Enthralling descriptive writing that brings wild places and creatures to life is one of the things that moves us to save them. It’s what’s made writers from Thoreau to Rachel Carson to E.O. Wilson so inspiring. As a 12-year-old growing up on a Virginia farm, I found that very inspiration in the writing of Jean Craighead George.
George, who passed away recently at the age of 92, has been called one of America’s greatest nature writers for children. Her novel “Julie of the Wolves” let me see the Arctic through the eyes of a young girl lost in the frozen landscape who survives by joining a family of wolves.
The image of Julie and her wolf pack often comes to me as I contemplate how we can save the incredible place they called home. Recently, I opened this wondrous book yet again. It had helped spark my early fascination with wild things—and with the Arctic. George forged a connection for me with a place I’ve never been, a connection that has remained vivid for decades.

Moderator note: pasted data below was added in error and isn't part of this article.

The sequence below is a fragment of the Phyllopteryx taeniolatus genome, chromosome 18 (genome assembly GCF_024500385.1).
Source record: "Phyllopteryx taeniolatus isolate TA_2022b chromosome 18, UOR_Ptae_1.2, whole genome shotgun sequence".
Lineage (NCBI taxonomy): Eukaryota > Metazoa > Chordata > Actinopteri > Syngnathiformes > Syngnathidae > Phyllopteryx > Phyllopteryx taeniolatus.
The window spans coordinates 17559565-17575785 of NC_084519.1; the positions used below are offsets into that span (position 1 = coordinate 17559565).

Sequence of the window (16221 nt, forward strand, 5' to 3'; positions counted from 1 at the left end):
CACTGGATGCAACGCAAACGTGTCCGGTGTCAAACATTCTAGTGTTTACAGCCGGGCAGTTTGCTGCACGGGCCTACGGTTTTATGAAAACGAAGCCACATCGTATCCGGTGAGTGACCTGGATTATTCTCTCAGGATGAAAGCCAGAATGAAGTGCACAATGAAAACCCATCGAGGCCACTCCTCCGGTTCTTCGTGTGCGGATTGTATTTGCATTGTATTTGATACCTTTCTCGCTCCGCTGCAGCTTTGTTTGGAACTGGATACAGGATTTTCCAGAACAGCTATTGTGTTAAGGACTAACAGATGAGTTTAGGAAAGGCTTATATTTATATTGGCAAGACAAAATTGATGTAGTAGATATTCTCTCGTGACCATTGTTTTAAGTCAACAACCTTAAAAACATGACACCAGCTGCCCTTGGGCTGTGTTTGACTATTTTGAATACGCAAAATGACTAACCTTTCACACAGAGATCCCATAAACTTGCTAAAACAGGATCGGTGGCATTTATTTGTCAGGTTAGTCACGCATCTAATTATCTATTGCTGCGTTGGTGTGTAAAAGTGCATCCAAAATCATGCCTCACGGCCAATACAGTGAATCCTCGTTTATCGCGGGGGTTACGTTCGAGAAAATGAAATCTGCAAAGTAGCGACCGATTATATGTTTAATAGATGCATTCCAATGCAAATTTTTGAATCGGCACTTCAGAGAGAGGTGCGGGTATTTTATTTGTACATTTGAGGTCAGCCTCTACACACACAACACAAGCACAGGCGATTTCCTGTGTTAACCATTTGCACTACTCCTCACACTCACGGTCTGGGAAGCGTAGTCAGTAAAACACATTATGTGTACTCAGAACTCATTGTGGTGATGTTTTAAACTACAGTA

And I know I’m not alone. Millions of copies of her books have reached readers around the world. This Newberry Award-winning novel is just one of more than a hundred works of fiction and nonfiction George produced over her long life.
Nature is a family affair. Her son Craig George is an expert on the region’s bowhead whales; her daughter Twig George writes children’s books about ocean life.
I hope you’ll revisit a favorite Jean Craighead George book, or discover one for the first time. And perhaps even pass along her gift to the world by putting “Julie of the Wolves” into the hands of a young person in your life.
Please use the comments section below to let others know about a special title that has inspired your love for a wild ocean place.